Writer-director Chris Eska’s 2013 independent production is a gripping coming-of-age story set against the backdrop of the Civil War.
Editor's Note: Throughout March and April, we’re celebrating Great Westerns of the 21st century — noteworthy movies and TV series with special appeal to C&I readers that have premiered since 2001. Check the Entertainment tab Monday through Friday to see a different recommendation by C&I senior writer Joe Leydon. And be on the lookout for our upcoming May/June 2020 print edition, which prominently features the legendary star who looms large in two of this century’s very best westerns.
Shot entirely on various picturesque locations throughout Texas, writer-director Chris Eska’s The Retrieval is an outstanding example of regional indie filmmaking at its most accomplished. Currently available on Amazon Prime, Google Play, You Tube and other streaming platforms, it is relentlessly enthralling and uncommonly satisfying as a unique mix of suspenseful road movie, persuasively detailed period drama and emotionally resonant coming-of-age story.
That story is told from the viewpoint of Will (Ashton Sanders), a 13-year-old African-American boy who receives a brutal education in matters of life and death while the Civil War rages in 1864. Will and his brutally cynical Uncle Marcus (Keston John) are forcibly employed by a taciturn tough customer named Burrell (Bill Oberst Jr.) and his ragtag band of bounty hunters to help in the pursuit and capture of runaway slaves.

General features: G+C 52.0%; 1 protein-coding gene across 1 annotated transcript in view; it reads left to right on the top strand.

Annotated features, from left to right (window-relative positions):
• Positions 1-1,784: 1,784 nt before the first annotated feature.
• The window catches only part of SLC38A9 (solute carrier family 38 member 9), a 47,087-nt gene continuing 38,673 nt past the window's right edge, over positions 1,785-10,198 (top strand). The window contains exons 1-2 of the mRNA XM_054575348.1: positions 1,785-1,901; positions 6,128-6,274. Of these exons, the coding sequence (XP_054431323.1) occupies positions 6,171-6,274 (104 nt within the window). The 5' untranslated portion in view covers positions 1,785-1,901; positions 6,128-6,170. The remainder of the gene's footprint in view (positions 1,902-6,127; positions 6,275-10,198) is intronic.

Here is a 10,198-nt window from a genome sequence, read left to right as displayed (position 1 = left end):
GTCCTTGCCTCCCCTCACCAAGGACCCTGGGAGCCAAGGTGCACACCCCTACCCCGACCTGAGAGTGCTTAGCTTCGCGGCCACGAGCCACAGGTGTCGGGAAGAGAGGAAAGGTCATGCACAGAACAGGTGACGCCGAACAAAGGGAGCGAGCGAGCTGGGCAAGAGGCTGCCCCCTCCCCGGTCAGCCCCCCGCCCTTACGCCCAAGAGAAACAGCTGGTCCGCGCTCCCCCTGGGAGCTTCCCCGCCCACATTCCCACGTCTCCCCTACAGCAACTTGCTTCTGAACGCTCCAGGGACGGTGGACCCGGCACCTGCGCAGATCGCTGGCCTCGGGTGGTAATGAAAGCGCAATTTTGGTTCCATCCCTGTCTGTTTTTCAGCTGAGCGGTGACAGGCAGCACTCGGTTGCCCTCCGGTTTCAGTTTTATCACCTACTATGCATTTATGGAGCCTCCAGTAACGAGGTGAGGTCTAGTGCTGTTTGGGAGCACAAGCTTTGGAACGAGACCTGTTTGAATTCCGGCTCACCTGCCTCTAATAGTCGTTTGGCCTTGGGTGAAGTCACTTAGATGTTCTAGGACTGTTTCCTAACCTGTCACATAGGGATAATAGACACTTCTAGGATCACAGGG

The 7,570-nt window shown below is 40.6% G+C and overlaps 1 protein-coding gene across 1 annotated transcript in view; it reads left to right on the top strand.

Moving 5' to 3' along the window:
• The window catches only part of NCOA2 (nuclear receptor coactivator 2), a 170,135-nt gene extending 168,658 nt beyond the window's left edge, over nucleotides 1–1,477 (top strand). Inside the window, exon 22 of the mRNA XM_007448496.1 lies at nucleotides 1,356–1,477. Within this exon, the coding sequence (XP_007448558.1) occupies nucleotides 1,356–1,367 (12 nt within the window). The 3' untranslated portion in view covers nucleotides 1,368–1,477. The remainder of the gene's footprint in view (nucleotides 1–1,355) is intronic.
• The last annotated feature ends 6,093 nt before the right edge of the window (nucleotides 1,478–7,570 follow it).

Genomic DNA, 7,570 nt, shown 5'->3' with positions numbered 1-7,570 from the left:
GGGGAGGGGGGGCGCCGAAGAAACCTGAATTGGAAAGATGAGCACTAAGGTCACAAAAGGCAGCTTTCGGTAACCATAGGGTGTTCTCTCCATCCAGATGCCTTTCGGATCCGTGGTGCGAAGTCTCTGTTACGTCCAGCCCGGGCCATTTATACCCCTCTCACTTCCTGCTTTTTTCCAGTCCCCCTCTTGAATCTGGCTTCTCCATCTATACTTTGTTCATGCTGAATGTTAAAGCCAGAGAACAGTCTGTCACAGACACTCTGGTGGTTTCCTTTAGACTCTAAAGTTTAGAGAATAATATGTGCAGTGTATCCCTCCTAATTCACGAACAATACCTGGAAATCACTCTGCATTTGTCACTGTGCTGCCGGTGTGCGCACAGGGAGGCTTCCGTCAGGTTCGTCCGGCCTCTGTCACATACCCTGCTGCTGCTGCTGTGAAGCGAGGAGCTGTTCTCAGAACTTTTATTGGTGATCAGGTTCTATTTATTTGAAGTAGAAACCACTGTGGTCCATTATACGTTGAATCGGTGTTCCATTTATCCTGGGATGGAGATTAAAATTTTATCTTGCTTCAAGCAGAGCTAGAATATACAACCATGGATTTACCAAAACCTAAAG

Burrell is so confident of his control over Will and Marcus that he sends the pair up north, alone, to locate Nate (Tishuan Scott), an ex-slave with a price on his head. Will and Marcus are supposed to trick Nate into heading back south, where Burrell awaits, with a lie about the failing health of Nate’s brother. The longer the three travelers are together during their lengthy journey, the more Will comes to view Nate — a gruff but decent fellow first seen digging graves for Union soldiers — as the father figure he never had. Even so, however, Will remains reluctant to betray Burrell, who has promised to track down and kill the youngster if he doesn’t complete his assignment.
When The Retrieval premiered at the 2013 SXSW Film Festival — where Tishuan Scott received a richly deserved jury award for his terrific performance — I noted in my Variety review: “Some observers are bound to make much of the [movie’s] passing similarities to Quentin Tarantino’s Django Unchained. But film buffs with longer memories may be more inclined to note visual and tonal echoes of Peter Fonda’s The Hired Hand, particularly during a closing scene that has the same melancholy effect Fonda achieved in his classic 1971 western.”
UP NEXT: HIDALGO